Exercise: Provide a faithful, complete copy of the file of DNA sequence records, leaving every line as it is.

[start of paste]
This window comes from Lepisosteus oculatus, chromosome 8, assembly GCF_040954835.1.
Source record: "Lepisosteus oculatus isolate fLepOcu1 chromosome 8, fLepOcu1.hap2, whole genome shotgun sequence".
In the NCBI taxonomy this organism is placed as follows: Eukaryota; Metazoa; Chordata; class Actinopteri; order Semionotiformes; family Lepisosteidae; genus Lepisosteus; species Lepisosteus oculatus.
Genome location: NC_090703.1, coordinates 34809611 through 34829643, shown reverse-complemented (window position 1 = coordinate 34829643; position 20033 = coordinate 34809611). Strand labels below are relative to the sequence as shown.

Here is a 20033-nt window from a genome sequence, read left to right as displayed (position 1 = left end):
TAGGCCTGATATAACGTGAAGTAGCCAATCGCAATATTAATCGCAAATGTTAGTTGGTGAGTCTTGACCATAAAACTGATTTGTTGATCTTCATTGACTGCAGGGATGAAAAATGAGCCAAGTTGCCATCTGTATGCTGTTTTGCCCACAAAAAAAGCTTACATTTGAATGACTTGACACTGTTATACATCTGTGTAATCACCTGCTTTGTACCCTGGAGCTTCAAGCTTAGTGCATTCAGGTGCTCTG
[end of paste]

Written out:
This window comes from Lepisosteus oculatus, chromosome 8, assembly GCF_040954835.1.
Source record: "Lepisosteus oculatus isolate fLepOcu1 chromosome 8, fLepOcu1.hap2, whole genome shotgun sequence".
In the NCBI taxonomy this organism is placed as follows: Eukaryota; Metazoa; Chordata; class Actinopteri; order Semionotiformes; family Lepisosteidae; genus Lepisosteus; species Lepisosteus oculatus.
Genome location: NC_090703.1, coordinates 34809611 through 34829643, shown reverse-complemented (window position 1 = coordinate 34829643; position 20033 = coordinate 34809611). Strand labels below are relative to the sequence as shown.

Here is a 20033-nt window from a genome sequence, read left to right as displayed (position 1 = left end):
TAGGCCTGATATAACGTGAAGTAGCCAATCGCAATATTAATCGCAAATGTTAGTTGGTGAGTCTTGACCATAAAACTGATTTGTTGATCTTCATTGACTGCAGGGATGAAAAATGAGCCAAGTTGCCATCTGTATGCTGTTTTGCCCACAAAAAAAGCTTACATTTGAATGACTTGACACTGTTATACATCTGTGTAATCACCTGCTTTGTACCCTGGAGCTTCAAGCTTAGTGCATTCAGGTGCTCTG